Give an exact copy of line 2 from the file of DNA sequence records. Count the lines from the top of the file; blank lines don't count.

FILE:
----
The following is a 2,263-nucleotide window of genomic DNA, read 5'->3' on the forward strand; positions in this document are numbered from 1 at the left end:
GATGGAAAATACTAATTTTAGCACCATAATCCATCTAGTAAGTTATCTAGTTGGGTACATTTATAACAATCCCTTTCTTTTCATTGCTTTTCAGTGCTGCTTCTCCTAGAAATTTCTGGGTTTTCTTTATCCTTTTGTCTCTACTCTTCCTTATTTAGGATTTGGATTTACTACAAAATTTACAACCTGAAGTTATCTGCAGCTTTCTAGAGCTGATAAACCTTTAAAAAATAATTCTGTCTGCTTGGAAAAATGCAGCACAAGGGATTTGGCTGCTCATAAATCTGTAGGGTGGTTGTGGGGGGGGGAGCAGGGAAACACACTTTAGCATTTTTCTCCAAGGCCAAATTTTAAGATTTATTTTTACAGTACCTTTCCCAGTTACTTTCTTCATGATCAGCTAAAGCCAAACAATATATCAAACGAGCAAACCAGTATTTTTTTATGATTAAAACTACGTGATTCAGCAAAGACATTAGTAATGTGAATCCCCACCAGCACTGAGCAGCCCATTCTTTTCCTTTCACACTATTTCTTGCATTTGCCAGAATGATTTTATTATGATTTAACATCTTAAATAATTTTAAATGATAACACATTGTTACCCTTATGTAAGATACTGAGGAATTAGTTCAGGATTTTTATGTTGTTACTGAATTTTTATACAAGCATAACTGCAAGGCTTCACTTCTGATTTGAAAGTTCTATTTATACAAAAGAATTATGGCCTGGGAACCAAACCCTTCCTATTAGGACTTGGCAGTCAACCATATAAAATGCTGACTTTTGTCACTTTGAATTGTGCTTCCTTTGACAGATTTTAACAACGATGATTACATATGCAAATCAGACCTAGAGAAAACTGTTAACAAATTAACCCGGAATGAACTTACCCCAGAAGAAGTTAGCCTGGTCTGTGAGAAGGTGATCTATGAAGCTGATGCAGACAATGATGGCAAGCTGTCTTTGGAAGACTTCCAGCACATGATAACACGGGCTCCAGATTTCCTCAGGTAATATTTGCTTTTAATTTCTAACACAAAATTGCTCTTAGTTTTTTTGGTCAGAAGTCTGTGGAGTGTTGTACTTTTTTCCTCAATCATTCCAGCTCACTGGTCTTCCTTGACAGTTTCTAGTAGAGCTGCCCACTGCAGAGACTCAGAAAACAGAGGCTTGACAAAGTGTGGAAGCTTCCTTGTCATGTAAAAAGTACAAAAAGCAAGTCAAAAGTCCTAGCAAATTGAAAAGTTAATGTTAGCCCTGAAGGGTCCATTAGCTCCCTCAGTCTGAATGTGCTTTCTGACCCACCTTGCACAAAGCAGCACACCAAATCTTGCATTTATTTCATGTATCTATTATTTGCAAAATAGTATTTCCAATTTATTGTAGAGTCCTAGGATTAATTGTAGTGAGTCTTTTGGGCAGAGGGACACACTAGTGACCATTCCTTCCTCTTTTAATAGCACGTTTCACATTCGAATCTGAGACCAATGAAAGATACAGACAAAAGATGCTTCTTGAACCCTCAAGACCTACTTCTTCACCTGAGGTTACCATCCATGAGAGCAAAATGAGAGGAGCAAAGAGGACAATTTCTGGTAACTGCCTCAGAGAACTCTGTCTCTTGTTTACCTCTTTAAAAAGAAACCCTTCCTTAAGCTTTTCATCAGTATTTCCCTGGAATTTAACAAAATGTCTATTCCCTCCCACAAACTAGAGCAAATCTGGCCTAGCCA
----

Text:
GATGGAAAATACTAATTTTAGCACCATAATCCATCTAGTAAGTTATCTAGTTGGGTACATTTATAACAATCCCTTTCTTTTCATTGCTTTTCAGTGCTGCTTCTCCTAGAAATTTCTGGGTTTTCTTTATCCTTTTGTCTCTACTCTTCCTTATTTAGGATTTGGATTTACTACAAAATTTACAACCTGAAGTTATCTGCAGCTTTCTAGAGCTGATAAACCTTTAAAAAATAATTCTGTCTGCTTGGAAAAATGCAGCACAAGGGATTTGGCTGCTCATAAATCTGTAGGGTGGTTGTGGGGGGGGGAGCAGGGAAACACACTTTAGCATTTTTCTCCAAGGCCAAATTTTAAGATTTATTTTTACAGTACCTTTCCCAGTTACTTTCTTCATGATCAGCTAAAGCCAAACAATATATCAAACGAGCAAACCAGTATTTTTTTATGATTAAAACTACGTGATTCAGCAAAGACATTAGTAATGTGAATCCCCACCAGCACTGAGCAGCCCATTCTTTTCCTTTCACACTATTTCTTGCATTTGCCAGAATGATTTTATTATGATTTAACATCTTAAATAATTTTAAATGATAACACATTGTTACCCTTATGTAAGATACTGAGGAATTAGTTCAGGATTTTTATGTTGTTACTGAATTTTTATACAAGCATAACTGCAAGGCTTCACTTCTGATTTGAAAGTTCTATTTATACAAAAGAATTATGGCCTGGGAACCAAACCCTTCCTATTAGGACTTGGCAGTCAACCATATAAAATGCTGACTTTTGTCACTTTGAATTGTGCTTCCTTTGACAGATTTTAACAACGATGATTACATATGCAAATCAGACCTAGAGAAAACTGTTAACAAATTAACCCGGAATGAACTTACCCCAGAAGAAGTTAGCCTGGTCTGTGAGAAGGTGATCTATGAAGCTGATGCAGACAATGATGGCAAGCTGTCTTTGGAAGACTTCCAGCACATGATAACACGGGCTCCAGATTTCCTCAGGTAATATTTGCTTTTAATTTCTAACACAAAATTGCTCTTAGTTTTTTTGGTCAGAAGTCTGTGGAGTGTTGTACTTTTTTCCTCAATCATTCCAGCTCACTGGTCTTCCTTGACAGTTTCTAGTAGAGCTGCCCACTGCAGAGACTCAGAAAACAGAGGCTTGACAAAGTGTGGAAGCTTCCTTGTCATGTAAAAAGTACAAAAAGCAAGTCAAAAGTCCTAGCAAATTGAAAAGTTAATGTTAGCCCTGAAGGGTCCATTAGCTCCCTCAGTCTGAATGTGCTTTCTGACCCACCTTGCACAAAGCAGCACACCAAATCTTGCATTTATTTCATGTATCTATTATTTGCAAAATAGTATTTCCAATTTATTGTAGAGTCCTAGGATTAATTGTAGTGAGTCTTTTGGGCAGAGGGACACACTAGTGACCATTCCTTCCTCTTTTAATAGCACGTTTCACATTCGAATCTGAGACCAATGAAAGATACAGACAAAAGATGCTTCTTGAACCCTCAAGACCTACTTCTTCACCTGAGGTTACCATCCATGAGAGCAAAATGAGAGGAGCAAAGAGGACAATTTCTGGTAACTGCCTCAGAGAACTCTGTCTCTTGTTTACCTCTTTAAAAAGAAACCCTTCCTTAAGCTTTTCATCAGTATTTCCCTGGAATTTAACAAAATGTCTATTCCCTCCCACAAACTAGAGCAAATCTGGCCTAGCCA